ARC News • August 18, 2020
Basics of Power Purchase Agreement
Following the continuous efforts by the Government of Malaysia to stimulate the development of renewable energy sector in Malaysia, such as the Green Technology Financing Scheme and the Green Investment Tax Allowance, many companies begin to realise the benefits of investing in renewable energy, particularly solar photovoltaic (PV) systems. Whilst such incentives are undoubtedly interesting and beneficial to reduce the operation costs of their businesses, the main roadblock faced by these companies is the huge capital investment required for the installation of a solar PV system in which this has always been a million dollar question that puzzles most business owners – whether to fork out the investment sum now and enjoy the savings in long term, or to preserve the cash flow now but continues to suffer from high operating cost in the long term. In order to bridge this gap, the Malaysia government introduces an alternative scheme to the nation, known as the Power Purchase Agreement (“PPA”) which aims to enable business owners to enjoy cheaper, cleaner electricity while preserving their cashflows.
What is Power Purchase Agreement (PPA)?
PPA is a long-term agreement executed between an investor of the solar PV system (“Investor”) and the business owner (“Offtaker”) essentially for the sale and purchase of electricity generated from the solar PV system. In principal, the Investor will at its own cost supply, install, operate and maintain the solar PV system in the premise of the Offtaker while Offtaker will purchase the electricity generated from the solar PV system for its own consumption at an agreed tariff (“PPA Tariff”) – usually cheaper than the electricity the Offtaker purchased from the existing distribution licensee (e.g. Tenaga Nasional Berhad) (“Electricity Tariff”), for an agreed duration (“Tenure”).
To ensure the interests of both the Investor and the Offtaker are protected, the PPA becomes the single most important legal document that needs to be executed diligently as the PPA sets out the commercial terms between both parties, amongst other the Tenure, the PPA Tariff, billing arrangement, conditions for triggering a system buy-out, ownerships of green attribute, as well as other relevant legal obligations of both parties throughout the Tenure.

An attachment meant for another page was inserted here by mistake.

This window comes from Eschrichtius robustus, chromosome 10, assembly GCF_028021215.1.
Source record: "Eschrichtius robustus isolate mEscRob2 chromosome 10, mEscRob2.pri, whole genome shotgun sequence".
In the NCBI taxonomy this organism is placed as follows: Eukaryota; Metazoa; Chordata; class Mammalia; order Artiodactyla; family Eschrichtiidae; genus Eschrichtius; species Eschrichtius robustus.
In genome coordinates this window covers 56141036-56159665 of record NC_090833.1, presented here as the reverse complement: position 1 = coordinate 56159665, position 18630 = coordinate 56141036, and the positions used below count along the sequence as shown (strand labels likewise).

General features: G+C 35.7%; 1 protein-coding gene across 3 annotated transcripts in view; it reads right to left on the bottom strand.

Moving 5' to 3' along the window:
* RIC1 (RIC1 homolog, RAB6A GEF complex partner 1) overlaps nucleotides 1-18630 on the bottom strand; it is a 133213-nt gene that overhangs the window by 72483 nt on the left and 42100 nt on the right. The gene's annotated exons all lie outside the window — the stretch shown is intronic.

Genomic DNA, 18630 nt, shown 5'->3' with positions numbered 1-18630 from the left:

The success of a PPA is largely depending on two (2) major factors that are always interrelated to each other, the PPA Tariff and the Tenure. Typically the Tenure will be in the range of 15 years to 20 years while the PPA Tariff will tend to be at least 15% lower than the existing Electricity Tariff to allow both the Investor and the Offtaker to achieve a decent return of investment and energy cost savings respectively.
With regard to the billing arrangement, the billing and payment is typically done on a monthly basis. A revenue meter will be installed at the Offtaker’s premise to record the total solar energy produced by the solar PV system and in most circumstance, the Offtaker is required to purchase the total solar energy produced at the PPA Tariff. In the event the Offtaker consumes lesser energy than the solar energy produced, the Offtaker is granted with the option to sell the excess energy to the distribution licensee at an one-to-one rate against the Electricity Tariff vide the Net-Energy Metering (NEM) scheme.
To further protect the interests of the Investor and the Offtaker, the PPA also incorporates the system buy-out term in which upon default of either party, the defaulting party is required to pay the non-defaulting party the agreed system buy-out price. The system buy-out price would vary depending on the year in which the party defaulted the terms of the PPA.
In addition, the PPA would also address the ownership of green attribute whether the environmental attribute belongs to the Investor or the Offtaker. It is important to address the ownership of the green attribute because such attribute may be sold and utilise as a significant stream of revenue for the owner of such attribute.
PPA is NEVER a standard agreement for contracting parties to take it lightly without the advice of an experienced legal practitioner. Due to the huge investment sum and the tenure of the PPA, it is pertinent for the contracting parties to completely understand all the terms in the PPA before agreeing to the same. It will not only be an expensive lesson for the contracting parties should the relationship turns sour due to the ignorance of the parties, but may also be a detrimental one as unresolved disputes will cause disruptions to the business operations of the Offtaker, too.
This Article is co-written by Yeo Shu Pin (Partner) and Serene, Tee Jia Qing (Legal Executive) of Messrs. Afif Rahman & Chong
Disclaimer: Every attempt to ensure the accuracy and reliability of the information provided in this publication has been made. This publication does not constitute legal advice and is not intended to be used as a substitute for specific legal advice or opinions. Please contact the authors for a specific technical or legal advice on the information provided and related topics.